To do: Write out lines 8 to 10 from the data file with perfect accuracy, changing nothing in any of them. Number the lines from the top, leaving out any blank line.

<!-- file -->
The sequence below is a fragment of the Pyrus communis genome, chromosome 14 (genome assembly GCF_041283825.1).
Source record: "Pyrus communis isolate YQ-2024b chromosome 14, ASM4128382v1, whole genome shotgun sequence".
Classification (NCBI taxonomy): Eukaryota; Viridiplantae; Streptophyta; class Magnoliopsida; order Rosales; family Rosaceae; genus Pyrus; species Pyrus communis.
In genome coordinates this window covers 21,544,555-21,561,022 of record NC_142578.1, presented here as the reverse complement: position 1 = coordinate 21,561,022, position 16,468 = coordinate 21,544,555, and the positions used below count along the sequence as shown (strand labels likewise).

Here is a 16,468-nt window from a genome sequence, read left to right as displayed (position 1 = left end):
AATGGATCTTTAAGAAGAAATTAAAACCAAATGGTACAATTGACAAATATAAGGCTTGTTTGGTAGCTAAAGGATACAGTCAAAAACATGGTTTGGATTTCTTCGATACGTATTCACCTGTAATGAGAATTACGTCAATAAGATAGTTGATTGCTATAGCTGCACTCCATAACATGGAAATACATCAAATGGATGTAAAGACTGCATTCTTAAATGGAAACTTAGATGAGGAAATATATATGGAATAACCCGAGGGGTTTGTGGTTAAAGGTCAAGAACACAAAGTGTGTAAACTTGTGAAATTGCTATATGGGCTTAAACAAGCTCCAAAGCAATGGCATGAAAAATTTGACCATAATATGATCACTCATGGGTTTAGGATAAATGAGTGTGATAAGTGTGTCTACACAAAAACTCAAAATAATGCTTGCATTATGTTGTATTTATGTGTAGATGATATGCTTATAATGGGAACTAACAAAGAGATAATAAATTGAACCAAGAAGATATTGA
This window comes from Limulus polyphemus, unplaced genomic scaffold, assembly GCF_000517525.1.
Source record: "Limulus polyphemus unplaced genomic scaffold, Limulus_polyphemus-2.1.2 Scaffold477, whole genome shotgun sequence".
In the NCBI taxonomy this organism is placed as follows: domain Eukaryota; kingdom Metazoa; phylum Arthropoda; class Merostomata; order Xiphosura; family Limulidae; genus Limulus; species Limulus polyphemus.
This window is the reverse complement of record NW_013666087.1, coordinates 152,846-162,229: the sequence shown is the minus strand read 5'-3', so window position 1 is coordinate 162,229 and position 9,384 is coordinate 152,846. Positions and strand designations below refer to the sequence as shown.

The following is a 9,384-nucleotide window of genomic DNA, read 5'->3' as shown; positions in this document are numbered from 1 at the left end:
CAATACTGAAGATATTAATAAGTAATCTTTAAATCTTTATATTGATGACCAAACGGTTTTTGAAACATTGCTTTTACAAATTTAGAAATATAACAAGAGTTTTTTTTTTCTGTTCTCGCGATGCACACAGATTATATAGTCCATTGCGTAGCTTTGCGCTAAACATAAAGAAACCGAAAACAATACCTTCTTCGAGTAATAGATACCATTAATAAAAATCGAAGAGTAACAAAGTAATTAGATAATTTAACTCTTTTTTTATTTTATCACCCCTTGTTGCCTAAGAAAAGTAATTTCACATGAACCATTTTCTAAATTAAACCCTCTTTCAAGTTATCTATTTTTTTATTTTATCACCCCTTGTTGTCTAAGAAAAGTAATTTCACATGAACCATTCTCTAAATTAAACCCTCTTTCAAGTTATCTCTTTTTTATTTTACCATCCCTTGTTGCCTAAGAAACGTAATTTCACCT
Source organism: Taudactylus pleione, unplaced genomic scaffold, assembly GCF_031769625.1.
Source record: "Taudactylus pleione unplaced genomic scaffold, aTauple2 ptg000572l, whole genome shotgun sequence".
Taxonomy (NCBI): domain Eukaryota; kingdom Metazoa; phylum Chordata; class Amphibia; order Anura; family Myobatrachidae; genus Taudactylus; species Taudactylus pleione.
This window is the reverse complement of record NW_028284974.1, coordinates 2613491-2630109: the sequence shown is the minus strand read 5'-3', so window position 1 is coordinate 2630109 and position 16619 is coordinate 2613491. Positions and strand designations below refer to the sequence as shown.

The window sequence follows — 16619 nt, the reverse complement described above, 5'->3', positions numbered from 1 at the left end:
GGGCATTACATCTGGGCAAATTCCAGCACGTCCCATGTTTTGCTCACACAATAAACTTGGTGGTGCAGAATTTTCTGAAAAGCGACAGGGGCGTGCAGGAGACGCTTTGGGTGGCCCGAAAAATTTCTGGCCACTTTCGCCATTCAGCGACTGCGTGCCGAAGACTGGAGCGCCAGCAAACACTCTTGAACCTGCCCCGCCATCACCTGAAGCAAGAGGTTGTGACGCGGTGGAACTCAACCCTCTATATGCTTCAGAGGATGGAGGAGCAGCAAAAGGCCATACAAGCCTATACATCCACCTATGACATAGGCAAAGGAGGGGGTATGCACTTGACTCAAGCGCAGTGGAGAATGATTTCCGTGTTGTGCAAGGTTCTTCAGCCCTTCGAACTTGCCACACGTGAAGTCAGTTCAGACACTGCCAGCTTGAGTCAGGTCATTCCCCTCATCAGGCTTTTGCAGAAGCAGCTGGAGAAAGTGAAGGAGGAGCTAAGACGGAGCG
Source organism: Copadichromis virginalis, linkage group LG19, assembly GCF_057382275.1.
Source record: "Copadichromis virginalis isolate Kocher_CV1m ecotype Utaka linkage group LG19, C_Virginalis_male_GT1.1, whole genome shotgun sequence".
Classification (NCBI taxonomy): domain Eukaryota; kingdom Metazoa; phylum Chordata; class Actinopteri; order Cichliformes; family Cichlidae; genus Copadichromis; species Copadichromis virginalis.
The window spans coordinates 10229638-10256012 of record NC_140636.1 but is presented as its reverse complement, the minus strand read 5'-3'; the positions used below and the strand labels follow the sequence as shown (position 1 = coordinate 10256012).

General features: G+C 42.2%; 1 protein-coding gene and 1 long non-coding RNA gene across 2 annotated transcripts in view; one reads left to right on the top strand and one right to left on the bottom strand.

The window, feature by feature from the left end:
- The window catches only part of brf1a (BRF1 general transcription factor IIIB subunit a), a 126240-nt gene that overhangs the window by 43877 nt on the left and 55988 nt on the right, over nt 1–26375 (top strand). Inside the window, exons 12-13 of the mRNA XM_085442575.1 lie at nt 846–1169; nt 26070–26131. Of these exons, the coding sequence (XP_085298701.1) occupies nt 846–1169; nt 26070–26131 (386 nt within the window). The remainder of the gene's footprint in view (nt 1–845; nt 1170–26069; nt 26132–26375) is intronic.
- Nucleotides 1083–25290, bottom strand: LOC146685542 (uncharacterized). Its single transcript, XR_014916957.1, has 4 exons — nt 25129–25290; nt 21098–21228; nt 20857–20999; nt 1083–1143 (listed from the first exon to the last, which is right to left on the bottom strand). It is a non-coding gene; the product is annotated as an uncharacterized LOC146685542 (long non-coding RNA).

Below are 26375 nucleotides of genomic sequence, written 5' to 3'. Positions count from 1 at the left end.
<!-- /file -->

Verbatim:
Source record: "Limulus polyphemus unplaced genomic scaffold, Limulus_polyphemus-2.1.2 Scaffold477, whole genome shotgun sequence".
In the NCBI taxonomy this organism is placed as follows: domain Eukaryota; kingdom Metazoa; phylum Arthropoda; class Merostomata; order Xiphosura; family Limulidae; genus Limulus; species Limulus polyphemus.
This window is the reverse complement of record NW_013666087.1, coordinates 152,846-162,229: the sequence shown is the minus strand read 5'-3', so window position 1 is coordinate 162,229 and position 9,384 is coordinate 152,846. Positions and strand designations below refer to the sequence as shown.